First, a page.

Library: Deloitte – Accelerating recovery from the pandemic while pivoting to thrive (2021 insurance outlook)
Executive summary :
The COVID-19 pandemic severely disrupted insurer operations, prompting an overnight shift to remote work and virtual customer engagement while exposing gaps in digital capabilities and raising cybersecurity concerns.
Deloitte’s global outlook survey of insurance executives found expense management more strongly emphasised than before the outbreak. However, rather than cutting costs across the board, most insurers are likely delaying or scaling back pre-pandemic investments in part to free up capital for higher priority projects and talent that can help them adapt sooner rather than later.
The need to accelerate digitisation and enhance virtual operations turned headwinds into tailwinds at many insurers, driving faster action to deliver within the coming year what might originally have been three-to-five-year transformation plans.
Necessity might have been the mother of reinvention for many insurers during the pandemic, but the speed of change and much greater reliance on connectivity and remote access may also generate a host of new exposures for carriers and their policyholders, particularly in terms of cyber risk and business interruption.
Where do insurers stand as they enter 2021?
What a difference a year makes. Or even a few months. The COVID-19 pandemic and resulting economic fallout radically shifted consumer and employee needs, habits, and expectations, while compelling virtualisation of insurer operations practically overnight. But while most of those in the industry adapted quickly, insurers are still likely facing lingering obstacles to growth and profitability in the year ahead.
A global outlook survey by Deloitte’s Center for Financial Services found that many insurers know they still have their work cut out for them, even after spending most of 2020 adapting to the outbreak’s impact.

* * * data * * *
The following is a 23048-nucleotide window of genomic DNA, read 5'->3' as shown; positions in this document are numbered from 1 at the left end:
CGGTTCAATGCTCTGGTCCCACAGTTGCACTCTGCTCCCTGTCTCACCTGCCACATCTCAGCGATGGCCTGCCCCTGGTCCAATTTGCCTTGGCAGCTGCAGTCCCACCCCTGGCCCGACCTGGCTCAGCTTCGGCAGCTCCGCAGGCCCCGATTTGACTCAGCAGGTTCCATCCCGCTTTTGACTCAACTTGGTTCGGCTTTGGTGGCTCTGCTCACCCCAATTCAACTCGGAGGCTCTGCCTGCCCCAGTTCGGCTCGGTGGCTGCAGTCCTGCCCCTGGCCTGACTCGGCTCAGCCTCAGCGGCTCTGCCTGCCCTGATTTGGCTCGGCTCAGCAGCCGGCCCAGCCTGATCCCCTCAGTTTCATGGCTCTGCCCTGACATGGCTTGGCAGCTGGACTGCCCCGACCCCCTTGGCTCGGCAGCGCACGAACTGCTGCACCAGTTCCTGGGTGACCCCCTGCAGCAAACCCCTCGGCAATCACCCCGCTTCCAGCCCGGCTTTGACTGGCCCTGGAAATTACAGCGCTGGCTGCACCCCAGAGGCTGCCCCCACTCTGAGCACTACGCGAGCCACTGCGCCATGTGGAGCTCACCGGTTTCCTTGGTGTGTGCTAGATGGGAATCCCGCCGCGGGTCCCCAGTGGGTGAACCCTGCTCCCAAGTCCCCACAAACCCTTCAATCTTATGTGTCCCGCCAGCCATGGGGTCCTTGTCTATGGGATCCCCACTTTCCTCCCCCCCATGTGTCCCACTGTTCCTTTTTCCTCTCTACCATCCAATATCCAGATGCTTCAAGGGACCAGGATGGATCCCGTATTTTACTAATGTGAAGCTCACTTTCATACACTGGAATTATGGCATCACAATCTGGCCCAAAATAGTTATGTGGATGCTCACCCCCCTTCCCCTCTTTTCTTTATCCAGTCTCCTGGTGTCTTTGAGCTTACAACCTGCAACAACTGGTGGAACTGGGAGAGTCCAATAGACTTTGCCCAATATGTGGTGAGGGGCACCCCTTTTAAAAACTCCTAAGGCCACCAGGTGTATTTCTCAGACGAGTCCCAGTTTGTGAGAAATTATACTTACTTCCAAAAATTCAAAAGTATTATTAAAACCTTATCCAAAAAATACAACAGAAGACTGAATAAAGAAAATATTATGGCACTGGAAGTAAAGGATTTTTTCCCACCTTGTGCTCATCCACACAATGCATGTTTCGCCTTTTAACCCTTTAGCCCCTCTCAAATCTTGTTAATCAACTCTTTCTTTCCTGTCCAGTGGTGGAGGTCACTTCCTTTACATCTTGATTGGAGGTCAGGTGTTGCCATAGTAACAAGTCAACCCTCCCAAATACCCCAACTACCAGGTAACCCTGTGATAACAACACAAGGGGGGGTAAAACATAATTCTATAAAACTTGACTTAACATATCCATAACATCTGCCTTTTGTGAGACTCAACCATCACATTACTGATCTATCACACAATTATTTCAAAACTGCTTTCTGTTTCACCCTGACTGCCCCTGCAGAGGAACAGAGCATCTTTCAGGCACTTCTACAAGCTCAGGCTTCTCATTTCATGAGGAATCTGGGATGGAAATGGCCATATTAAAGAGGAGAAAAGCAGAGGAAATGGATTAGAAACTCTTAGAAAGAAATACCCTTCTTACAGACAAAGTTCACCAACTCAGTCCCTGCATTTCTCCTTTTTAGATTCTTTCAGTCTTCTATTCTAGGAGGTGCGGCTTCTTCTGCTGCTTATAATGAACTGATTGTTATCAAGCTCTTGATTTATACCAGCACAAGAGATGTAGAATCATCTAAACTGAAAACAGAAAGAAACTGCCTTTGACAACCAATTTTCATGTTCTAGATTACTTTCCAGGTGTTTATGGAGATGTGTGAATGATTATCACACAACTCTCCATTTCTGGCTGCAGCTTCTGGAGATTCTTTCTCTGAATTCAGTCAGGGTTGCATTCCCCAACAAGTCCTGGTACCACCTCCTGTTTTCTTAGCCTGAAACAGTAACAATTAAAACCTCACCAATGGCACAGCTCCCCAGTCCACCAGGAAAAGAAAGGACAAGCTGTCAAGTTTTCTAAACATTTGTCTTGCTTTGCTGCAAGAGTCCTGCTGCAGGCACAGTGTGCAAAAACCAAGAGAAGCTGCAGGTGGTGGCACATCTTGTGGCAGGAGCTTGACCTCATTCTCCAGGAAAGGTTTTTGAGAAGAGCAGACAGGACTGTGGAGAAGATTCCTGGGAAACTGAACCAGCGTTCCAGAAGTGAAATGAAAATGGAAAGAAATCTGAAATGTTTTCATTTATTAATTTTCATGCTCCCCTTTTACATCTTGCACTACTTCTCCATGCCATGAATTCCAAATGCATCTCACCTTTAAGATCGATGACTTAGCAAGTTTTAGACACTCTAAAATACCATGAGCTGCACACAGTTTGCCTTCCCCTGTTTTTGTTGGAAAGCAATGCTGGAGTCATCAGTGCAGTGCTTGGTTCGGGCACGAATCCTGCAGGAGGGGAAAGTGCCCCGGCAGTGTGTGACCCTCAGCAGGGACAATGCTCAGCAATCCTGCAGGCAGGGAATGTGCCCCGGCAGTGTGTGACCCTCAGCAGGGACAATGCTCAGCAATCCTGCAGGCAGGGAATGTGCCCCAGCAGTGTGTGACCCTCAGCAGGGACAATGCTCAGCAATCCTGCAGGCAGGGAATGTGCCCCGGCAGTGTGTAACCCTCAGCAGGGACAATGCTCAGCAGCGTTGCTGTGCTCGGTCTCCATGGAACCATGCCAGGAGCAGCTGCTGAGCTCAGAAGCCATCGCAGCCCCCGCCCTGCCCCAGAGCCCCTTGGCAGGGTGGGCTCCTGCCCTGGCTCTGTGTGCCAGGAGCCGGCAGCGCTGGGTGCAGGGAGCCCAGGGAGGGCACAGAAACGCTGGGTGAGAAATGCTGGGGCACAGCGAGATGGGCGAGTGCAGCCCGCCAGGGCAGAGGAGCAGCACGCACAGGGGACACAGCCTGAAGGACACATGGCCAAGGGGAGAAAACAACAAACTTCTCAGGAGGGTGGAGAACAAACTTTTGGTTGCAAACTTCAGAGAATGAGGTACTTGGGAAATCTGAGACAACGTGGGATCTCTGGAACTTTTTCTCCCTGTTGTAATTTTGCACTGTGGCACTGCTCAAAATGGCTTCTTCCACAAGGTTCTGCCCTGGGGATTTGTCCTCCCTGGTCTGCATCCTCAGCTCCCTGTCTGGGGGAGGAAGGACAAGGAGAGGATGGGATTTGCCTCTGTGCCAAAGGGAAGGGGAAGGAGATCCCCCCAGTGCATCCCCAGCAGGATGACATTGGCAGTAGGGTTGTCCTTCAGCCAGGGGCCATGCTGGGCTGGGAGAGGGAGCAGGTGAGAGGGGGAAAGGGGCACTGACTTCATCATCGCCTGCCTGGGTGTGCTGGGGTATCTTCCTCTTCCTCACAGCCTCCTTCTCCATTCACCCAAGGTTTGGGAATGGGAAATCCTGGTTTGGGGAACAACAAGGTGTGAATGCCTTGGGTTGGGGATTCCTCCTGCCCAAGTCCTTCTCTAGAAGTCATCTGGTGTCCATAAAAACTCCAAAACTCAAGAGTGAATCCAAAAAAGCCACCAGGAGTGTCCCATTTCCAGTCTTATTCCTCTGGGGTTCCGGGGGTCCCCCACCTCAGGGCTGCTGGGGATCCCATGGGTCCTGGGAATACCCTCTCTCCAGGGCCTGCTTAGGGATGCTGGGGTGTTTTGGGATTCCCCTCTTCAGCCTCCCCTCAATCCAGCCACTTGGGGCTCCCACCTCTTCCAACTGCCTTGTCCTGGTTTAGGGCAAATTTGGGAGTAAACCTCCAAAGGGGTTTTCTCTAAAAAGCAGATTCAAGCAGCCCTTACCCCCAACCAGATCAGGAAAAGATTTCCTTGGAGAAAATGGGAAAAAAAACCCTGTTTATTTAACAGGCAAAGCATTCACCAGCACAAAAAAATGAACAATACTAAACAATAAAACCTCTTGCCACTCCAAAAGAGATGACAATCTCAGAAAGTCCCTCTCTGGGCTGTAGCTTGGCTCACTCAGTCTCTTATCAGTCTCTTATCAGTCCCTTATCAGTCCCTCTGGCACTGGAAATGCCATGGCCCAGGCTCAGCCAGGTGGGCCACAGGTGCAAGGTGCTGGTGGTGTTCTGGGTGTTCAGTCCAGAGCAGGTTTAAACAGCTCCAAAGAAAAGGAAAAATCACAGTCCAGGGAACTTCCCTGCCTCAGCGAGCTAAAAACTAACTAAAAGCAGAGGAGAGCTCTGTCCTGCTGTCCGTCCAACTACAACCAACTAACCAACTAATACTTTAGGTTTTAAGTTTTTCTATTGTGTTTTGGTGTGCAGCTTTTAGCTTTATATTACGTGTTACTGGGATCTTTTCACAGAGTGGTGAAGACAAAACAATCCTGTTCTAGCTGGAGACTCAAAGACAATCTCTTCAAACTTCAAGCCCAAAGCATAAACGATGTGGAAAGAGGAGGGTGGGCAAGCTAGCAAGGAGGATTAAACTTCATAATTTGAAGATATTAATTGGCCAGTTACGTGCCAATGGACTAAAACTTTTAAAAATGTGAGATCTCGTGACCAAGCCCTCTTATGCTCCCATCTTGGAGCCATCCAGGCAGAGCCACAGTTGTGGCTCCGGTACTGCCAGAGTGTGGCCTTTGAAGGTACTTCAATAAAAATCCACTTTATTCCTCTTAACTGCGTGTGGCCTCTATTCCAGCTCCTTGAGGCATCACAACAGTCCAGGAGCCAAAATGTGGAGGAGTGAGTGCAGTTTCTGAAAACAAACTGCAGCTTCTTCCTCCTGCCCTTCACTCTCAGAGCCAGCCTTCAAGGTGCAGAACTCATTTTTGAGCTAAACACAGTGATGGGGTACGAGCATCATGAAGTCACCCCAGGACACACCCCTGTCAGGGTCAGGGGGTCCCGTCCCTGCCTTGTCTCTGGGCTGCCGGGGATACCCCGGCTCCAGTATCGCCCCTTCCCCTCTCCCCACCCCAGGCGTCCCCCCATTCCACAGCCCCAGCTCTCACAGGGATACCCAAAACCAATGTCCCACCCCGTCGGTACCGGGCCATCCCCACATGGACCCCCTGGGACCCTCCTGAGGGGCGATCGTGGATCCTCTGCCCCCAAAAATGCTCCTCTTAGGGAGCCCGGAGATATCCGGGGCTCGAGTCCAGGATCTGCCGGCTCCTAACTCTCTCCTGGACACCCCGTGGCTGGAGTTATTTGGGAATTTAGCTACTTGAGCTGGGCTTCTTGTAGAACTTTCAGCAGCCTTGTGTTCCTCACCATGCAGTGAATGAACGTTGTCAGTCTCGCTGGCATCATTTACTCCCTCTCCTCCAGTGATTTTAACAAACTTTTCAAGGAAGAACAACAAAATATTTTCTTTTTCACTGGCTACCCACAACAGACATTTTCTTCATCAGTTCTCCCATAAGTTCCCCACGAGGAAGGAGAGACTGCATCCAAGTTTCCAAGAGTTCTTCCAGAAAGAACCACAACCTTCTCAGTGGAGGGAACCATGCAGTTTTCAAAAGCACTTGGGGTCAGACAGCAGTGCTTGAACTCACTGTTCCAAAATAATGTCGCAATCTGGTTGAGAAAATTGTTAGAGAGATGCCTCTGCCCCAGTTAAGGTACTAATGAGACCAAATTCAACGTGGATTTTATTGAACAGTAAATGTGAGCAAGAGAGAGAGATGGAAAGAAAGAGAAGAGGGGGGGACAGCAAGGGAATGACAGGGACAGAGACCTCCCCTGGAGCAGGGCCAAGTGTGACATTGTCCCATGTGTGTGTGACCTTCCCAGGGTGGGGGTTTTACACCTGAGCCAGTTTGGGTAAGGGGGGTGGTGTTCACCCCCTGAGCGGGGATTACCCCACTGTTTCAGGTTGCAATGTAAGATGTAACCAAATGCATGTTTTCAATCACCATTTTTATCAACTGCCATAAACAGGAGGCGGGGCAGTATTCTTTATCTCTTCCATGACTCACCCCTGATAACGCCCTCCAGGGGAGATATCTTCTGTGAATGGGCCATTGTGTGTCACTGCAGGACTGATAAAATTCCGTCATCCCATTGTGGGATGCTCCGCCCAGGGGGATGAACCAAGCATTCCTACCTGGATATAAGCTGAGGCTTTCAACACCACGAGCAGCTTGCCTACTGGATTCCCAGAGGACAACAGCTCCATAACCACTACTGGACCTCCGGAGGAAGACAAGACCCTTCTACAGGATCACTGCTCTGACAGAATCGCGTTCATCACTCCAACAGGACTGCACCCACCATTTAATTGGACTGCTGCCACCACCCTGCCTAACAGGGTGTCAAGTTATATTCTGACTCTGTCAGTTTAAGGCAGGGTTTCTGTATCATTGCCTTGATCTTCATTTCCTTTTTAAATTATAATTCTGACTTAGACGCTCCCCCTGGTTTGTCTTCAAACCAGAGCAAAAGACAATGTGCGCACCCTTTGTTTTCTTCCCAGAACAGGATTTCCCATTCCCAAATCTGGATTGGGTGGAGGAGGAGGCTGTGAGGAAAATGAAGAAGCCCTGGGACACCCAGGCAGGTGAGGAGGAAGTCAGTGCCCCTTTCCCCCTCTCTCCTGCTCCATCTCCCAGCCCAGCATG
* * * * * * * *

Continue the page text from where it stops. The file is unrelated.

Forty-eight percent of 200 responding insurance executives agreed the pandemic “showed how unprepared our business was to weather this economic storm,” while only 25% strongly agreed their carrier had “a clear vision and action plan to maintain operational and financial resilience” during the crisis.
Pandemic losses hurt the property-casualty bottom line
The pandemic and other catastrophe losses hit many insurers hard in first-half 2020, especially those writing events cancellation and workers’ compensation.
To illustrate, North American property-casualty insurers saw first-half annualised GAAP operating return-on-average equity fall to 2.8% from 8.3% the year before, in large part due to US$6.8 billion in incurred losses related to COVID-19 and concurrent drops in premium volume for key lines.
Overall, the year-to-date total return of S&P’s Insurance Industry Index lagged the broader S&P 500 by 24.6% as of September 30, 2020.
Given the pandemic’s impact on employment, business activity, and trade, global non-life premiums are expected to be flat for full-year 2020, including a 1% decline in advanced markets.
However, despite these challenges, the industry may yet rebound to 3% growth in 2021, led by a potential 7% boost in emerging regions (figure 1).
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